We tend to lose interest in things when we do them over and over again, even if they're activities we enjoy. But this simple mental trick can make you less bored when you're doing something for what feels like the 100th time.
Photo by Rum Bucolic Ape.
Over at NPR, Shankar Vedantam talks about some experiments conducted by Julio Sevilla, the marketing professor at the University of Georgia. Sevilla's research suggests that boredom, particularly with repetitive tasks, is all a matter of satiation in your mind. When you believe what you're doing in the present is going to be the same as something in the future, you satiate or "have your fill" more quickly, making you feel bored in the here and now. For example, reading the same bedtime story to your kid over and over can get boring because you already know it inside out and assume you'll have to read it to them again later.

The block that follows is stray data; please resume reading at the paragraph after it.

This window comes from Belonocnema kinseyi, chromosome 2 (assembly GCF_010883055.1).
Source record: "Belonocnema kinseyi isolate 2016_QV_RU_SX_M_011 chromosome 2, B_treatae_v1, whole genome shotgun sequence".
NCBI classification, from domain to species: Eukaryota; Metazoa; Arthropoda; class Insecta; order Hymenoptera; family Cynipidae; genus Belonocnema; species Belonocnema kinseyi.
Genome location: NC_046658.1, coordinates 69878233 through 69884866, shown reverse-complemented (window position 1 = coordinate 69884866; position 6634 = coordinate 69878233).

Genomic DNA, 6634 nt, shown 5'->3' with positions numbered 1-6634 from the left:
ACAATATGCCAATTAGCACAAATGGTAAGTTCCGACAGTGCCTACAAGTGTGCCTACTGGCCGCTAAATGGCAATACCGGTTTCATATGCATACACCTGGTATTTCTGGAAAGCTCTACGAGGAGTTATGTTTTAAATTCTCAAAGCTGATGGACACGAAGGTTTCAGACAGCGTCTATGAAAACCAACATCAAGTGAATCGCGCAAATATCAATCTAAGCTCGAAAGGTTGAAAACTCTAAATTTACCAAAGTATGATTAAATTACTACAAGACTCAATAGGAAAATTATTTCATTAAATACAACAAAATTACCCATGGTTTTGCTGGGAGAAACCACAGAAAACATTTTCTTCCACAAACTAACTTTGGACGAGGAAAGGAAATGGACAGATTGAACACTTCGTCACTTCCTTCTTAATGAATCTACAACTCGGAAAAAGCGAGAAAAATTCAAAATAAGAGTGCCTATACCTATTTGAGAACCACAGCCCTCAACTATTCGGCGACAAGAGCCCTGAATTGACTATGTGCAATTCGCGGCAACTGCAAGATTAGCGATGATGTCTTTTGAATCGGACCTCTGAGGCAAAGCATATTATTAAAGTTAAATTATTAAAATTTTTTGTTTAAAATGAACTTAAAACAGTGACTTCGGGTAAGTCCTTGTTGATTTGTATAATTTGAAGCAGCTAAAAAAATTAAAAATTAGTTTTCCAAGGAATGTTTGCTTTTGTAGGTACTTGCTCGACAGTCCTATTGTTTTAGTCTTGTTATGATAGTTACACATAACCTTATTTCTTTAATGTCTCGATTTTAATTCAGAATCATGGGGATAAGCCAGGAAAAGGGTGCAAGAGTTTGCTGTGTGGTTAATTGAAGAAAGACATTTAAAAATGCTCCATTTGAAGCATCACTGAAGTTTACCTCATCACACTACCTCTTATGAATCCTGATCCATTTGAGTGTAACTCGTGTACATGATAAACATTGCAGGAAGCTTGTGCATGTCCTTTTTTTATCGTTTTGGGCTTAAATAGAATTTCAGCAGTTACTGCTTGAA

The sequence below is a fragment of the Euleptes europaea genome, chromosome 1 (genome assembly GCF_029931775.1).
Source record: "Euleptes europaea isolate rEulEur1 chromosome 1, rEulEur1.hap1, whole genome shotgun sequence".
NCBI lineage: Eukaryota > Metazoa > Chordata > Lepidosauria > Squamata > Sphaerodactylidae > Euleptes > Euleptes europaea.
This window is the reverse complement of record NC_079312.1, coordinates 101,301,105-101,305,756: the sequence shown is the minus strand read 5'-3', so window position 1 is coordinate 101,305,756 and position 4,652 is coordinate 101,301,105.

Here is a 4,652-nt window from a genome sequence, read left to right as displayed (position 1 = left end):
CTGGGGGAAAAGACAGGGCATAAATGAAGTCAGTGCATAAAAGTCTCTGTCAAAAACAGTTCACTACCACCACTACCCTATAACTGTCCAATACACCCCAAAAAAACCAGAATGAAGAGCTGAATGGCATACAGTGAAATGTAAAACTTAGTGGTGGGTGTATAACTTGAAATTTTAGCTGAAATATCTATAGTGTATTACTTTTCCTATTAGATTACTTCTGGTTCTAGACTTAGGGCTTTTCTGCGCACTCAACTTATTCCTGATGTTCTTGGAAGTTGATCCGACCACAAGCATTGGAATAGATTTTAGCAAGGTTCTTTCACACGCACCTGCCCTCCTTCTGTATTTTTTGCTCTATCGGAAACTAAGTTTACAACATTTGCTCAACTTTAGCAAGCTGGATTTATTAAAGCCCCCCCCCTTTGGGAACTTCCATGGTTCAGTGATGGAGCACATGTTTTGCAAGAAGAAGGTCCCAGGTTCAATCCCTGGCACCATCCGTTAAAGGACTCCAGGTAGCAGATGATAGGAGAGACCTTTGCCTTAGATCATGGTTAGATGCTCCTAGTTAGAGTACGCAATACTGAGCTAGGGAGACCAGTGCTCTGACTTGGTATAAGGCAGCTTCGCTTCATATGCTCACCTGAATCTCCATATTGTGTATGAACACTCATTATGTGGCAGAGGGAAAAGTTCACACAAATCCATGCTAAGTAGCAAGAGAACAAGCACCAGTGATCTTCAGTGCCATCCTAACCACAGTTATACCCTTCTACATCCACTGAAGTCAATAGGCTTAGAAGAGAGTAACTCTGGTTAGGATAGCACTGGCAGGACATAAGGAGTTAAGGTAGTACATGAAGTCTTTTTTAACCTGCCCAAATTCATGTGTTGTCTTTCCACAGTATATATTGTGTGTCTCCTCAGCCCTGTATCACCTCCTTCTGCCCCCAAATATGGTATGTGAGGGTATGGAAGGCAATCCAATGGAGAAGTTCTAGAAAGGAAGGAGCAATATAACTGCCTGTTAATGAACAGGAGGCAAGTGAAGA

But, as Vedantam explains, if you imagine that you're going to experience something different in the future, you'll feel less satiated with what you're doing in the present. If we go back to the reading example, imagining your kid will want a different story tomorrow night will make reading the same story less boring tonight. Basically, try to picture variety in the future and you might be more content with doing monotonous things in the present.